What could be more mainstream to the American dream - large flat-panel HDTVs throughout the home, connected wirelessly to program sources? While flat panel sizes and prices continue to amaze and inspire, that pesky wireless connection has lagged with throughput, distance, reliability and configuration issues. With an intention to change all that, on Tuesday, Tzero (www.tzero.com) announced the availability of a chipset that the company says will be the first WiMedia standards-based, ultra wideband (UWB) semiconductor for delivery of HD video through either a wired or wireless connection.
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Despite multiple product announcements and countless demonstrations, UWB-enabled devices still haven’t made their way into consumer’s living rooms. Even newly standardized 802.11n devices are experiencing slow penetration. But Tzero’s short-range wireless technology seems poised for mass consumption.
The new chipset will also allow CE manufacturers to start making wireless video devices, such as HDTVs and DVRs with built-in UWB functionality, Tzero said.
Additionally, the ZeroWire TZC7200 chipset will let service providers create home networks for implementing next generation broadband and IPTV services using existing coax cable.
The chipset will support multiple HD video streams with data rates of up to 480Mbps over coax for coverage throughout the home and wirelessly within rooms, according to the company. But is that fast enough?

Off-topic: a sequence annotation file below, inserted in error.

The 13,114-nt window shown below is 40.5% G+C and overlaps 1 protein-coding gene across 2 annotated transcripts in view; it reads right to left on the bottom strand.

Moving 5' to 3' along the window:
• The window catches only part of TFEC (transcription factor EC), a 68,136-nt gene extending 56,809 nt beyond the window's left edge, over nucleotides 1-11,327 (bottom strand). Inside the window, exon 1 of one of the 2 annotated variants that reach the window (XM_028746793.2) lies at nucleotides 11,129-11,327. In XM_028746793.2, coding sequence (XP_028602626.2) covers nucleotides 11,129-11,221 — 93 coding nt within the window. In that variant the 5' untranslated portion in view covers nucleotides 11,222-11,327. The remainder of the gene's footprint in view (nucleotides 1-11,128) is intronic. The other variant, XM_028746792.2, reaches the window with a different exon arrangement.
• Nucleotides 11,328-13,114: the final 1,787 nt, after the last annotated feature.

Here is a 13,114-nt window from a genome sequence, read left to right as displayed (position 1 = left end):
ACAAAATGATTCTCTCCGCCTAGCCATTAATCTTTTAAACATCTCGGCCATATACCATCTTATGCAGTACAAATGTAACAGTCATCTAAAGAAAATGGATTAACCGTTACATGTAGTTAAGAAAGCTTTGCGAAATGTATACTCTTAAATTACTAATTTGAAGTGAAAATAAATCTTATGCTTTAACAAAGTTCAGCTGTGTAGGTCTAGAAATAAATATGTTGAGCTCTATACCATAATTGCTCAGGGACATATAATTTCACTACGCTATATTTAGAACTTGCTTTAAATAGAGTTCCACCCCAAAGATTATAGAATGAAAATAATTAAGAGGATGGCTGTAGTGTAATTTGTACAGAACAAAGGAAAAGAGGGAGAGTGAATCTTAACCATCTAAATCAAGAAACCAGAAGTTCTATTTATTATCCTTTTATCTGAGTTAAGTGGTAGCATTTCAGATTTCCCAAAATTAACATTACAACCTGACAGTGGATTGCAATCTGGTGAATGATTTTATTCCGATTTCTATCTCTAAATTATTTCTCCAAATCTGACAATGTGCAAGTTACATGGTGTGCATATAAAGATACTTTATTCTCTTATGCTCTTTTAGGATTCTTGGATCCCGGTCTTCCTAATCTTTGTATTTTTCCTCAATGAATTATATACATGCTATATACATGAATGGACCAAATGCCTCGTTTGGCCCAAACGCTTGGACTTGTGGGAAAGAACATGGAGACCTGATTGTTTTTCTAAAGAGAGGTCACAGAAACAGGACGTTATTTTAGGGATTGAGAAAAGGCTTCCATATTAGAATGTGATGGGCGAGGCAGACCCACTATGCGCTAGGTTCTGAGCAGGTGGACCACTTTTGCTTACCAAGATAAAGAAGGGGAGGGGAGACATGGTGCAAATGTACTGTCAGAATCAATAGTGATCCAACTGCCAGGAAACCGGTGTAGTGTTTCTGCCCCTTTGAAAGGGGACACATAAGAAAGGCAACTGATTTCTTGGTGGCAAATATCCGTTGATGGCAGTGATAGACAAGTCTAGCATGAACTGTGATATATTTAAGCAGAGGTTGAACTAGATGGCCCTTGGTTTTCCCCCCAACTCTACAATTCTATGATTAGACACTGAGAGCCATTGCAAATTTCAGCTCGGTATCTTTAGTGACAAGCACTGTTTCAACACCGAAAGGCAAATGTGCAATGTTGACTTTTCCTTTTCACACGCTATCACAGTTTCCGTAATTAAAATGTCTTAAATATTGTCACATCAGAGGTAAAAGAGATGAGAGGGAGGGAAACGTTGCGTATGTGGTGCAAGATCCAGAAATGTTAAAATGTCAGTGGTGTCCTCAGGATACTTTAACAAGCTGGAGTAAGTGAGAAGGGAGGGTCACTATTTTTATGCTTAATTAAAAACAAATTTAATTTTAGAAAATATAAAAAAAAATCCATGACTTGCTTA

As reported in April’s Projection Monthy with Flat Panel Coverage, Motorola-backed Amimon’s proprietary wireless solution, partly based on the 802.11n standard, can deliver 1.5 Gbps for uncompressed 1080i, and with channel bonding, up to 3Gbps to send uncompressed 1080p over a distance of 100ft. (Amimon is also speaking at Projection Summit, which runs on Sunday and Monday, June 17-18)
The Tzero UWB approach is aimed at interoperability of wireless and coax connectivity embedded into HDTVs, set-tops and media players. WiMedia Alliance certification is intended to promote UWB’s adoption and standardization on a worldwide basis to assure interoperability.
Tzero said that it has recently teamed with Samsung and the High-Definition Audio Video Network Alliance (HANA), both of whom are helping to develop set-top boxes, to allow carriers to create the first complete in-home HD video networks.
Also slated to use the ZeroWire chipset are wireless HDTVs, projectors, Blu-Ray and HD DVD players, game consoles, media adapters, and media center PCs, Tzero said.
It will be interesting to see which approach will win. Ultimately, it may come down to cost, as Amimon’s chipset costs 50-100% more than standard 802.11n chips. No word yet on the Tzero pricing. Stay tuned - your wireless living room with off-the-shelf wireless components may be just around the corner.